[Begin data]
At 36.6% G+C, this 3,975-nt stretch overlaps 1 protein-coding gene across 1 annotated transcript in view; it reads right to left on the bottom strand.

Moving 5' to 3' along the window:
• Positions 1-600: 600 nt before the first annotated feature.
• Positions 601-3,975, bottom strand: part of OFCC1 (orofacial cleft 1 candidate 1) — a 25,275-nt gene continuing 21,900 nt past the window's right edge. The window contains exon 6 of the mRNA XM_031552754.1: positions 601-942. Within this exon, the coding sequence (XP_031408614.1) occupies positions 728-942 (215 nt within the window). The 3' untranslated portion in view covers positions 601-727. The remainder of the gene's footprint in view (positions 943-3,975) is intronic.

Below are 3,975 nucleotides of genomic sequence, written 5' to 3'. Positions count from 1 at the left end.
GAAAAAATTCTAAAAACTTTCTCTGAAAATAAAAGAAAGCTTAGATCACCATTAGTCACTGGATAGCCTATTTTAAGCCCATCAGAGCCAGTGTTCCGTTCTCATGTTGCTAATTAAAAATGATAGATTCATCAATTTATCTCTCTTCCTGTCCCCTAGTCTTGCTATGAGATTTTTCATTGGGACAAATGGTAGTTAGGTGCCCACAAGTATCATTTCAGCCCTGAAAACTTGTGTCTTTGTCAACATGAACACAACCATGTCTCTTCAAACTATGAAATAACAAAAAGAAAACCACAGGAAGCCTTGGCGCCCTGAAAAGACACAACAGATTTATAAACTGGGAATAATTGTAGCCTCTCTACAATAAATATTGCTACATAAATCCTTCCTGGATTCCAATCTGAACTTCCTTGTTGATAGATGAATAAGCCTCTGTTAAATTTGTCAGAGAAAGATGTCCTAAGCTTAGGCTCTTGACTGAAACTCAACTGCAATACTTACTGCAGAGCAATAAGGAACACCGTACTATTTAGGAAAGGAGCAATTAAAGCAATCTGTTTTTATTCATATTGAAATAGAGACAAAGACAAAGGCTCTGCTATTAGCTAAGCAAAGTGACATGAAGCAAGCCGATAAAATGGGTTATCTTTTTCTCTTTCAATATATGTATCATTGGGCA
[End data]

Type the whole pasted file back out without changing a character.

At 36.6% G+C, this 3,975-nt stretch overlaps 1 protein-coding gene across 1 annotated transcript in view; it reads right to left on the bottom strand.

Moving 5' to 3' along the window:
• Positions 1-600: 600 nt before the first annotated feature.
• Positions 601-3,975, bottom strand: part of OFCC1 (orofacial cleft 1 candidate 1) — a 25,275-nt gene continuing 21,900 nt past the window's right edge. The window contains exon 6 of the mRNA XM_031552754.1: positions 601-942. Within this exon, the coding sequence (XP_031408614.1) occupies positions 728-942 (215 nt within the window). The 3' untranslated portion in view covers positions 601-727. The remainder of the gene's footprint in view (positions 943-3,975) is intronic.

Below are 3,975 nucleotides of genomic sequence, written 5' to 3'. Positions count from 1 at the left end.
GAAAAAATTCTAAAAACTTTCTCTGAAAATAAAAGAAAGCTTAGATCACCATTAGTCACTGGATAGCCTATTTTAAGCCCATCAGAGCCAGTGTTCCGTTCTCATGTTGCTAATTAAAAATGATAGATTCATCAATTTATCTCTCTTCCTGTCCCCTAGTCTTGCTATGAGATTTTTCATTGGGACAAATGGTAGTTAGGTGCCCACAAGTATCATTTCAGCCCTGAAAACTTGTGTCTTTGTCAACATGAACACAACCATGTCTCTTCAAACTATGAAATAACAAAAAGAAAACCACAGGAAGCCTTGGCGCCCTGAAAAGACACAACAGATTTATAAACTGGGAATAATTGTAGCCTCTCTACAATAAATATTGCTACATAAATCCTTCCTGGATTCCAATCTGAACTTCCTTGTTGATAGATGAATAAGCCTCTGTTAAATTTGTCAGAGAAAGATGTCCTAAGCTTAGGCTCTTGACTGAAACTCAACTGCAATACTTACTGCAGAGCAATAAGGAACACCGTACTATTTAGGAAAGGAGCAATTAAAGCAATCTGTTTTTATTCATATTGAAATAGAGACAAAGACAAAGGCTCTGCTATTAGCTAAGCAAAGTGACATGAAGCAAGCCGATAAAATGGGTTATCTTTTTCTCTTTCAATATATGTATCATTGGGCA